When one Christian ministry was asked about which law should be followed: God’s Law or man’s law, it responded:
The simple answer is that Christians are to obey human law except where that human law violates God’s Law. Our supreme duty is to obey God. Since God tells us to also obey human laws, we should. But, when they come in conflict, we are to “obey God rather than men.” (Acts 5:29).
Another Christian site, which advertises that it answers questions based upon the Bible, states that it is permissible to disobey governmental authorities “…if they demand that we disobey something God has commanded.” Such sentiment is even more pronounced amongst Orthodox Jews, who, like Muslims, have a highly complex and intricate legal system that they consider divine (called the halacha). A contemporary Jewish Rabbi writes, in response to a legal verdict regarding copyright laws, that “…the issue of interaction between halacha and civil law is complex. Indeed, there are times when the civil law, in conflict with the halacha, is not binding.”
Even a popular kosher company has as its motto the tongue-in-cheek phrase, ‘We answer to a Higher Authority’. The Law of God, for all three religions, is of course ultimately supreme, and cannot be compared to the laws of men.
While such sentiments might be common to all religious people who believe in Divine Law, it is very easy for xenophobes and fear-mongers to misrepresent such feelings, and stir up public sentiment against such people. This fear-mongering becomes even more palpable when it is directed against a minority group that is already viewed as a potential fifth-column.
For Muslims too, the exact same sentiments that conservative Christians and Jews have about the law of God also ring true. No man has the right to morally challenge what God has decreed to be good and evil, and if someone does so, it should come as little surprise that religious people will always choose the law of God over the law of man.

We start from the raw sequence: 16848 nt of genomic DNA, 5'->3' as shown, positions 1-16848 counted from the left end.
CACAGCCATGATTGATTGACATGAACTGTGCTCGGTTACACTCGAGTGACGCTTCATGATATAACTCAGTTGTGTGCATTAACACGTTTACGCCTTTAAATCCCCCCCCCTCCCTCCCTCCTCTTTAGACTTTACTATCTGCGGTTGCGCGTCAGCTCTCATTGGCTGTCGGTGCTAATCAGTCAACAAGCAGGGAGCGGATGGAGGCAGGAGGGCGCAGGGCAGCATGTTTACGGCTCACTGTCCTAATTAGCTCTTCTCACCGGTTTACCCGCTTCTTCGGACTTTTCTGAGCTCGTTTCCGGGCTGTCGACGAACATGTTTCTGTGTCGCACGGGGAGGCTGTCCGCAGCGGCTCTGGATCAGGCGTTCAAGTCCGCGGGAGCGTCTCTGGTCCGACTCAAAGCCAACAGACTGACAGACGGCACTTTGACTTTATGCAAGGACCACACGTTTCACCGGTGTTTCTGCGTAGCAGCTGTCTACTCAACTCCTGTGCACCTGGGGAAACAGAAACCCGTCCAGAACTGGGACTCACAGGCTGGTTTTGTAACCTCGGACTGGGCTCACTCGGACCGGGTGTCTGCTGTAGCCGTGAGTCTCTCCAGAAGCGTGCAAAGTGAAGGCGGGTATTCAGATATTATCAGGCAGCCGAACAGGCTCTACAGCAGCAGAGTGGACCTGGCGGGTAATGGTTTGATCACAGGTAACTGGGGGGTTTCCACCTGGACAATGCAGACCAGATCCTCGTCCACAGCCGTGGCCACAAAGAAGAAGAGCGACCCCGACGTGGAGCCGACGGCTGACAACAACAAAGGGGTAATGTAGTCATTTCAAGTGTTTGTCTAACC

Islam is a complete package – a complete message and way of life. To fraction it into its component, then examine them individually, will yield little or no understanding of Islam’s holistic whole. Inevitably aspects of Islam examined separately, without a wide-ranging grasp of its totality, will be taken in a fragmented context, in which case aspects may take on the appearance of extremism.
However, when viewed from a comprehensive perspective by any fair person, Islam will be found sensible in all its aspects and practices. Could it be otherwise for a faith that powers one of the greatest living civilizations – one whose dynamism and creativity supplied a foundation for countless aspects of modern society?
Shariah is the Islamic Law – the disciplines and principles that govern the behavior of a Muslim individual towards his or herself, family, neighbors, community, city, nation and the Muslim polity as a whole, the Ummah. Similarly Shariah governs the interactions between communities, groups and social and economic organizations. Shariah establishes the criteria by which all social actions are classified, categorized and administered within the overall governance of the state.
Shariah literally means ‘a well-trodden path to water,’ the source of all life, representing the Path to Allah, as given by Allah, the Originator of all life.
Hence the law of God has Supreme authority that cannot be challenged or altered to suit our own thinking and comforts.
May Allah help us and guide us in following the Shariah and implementing it. Aameen!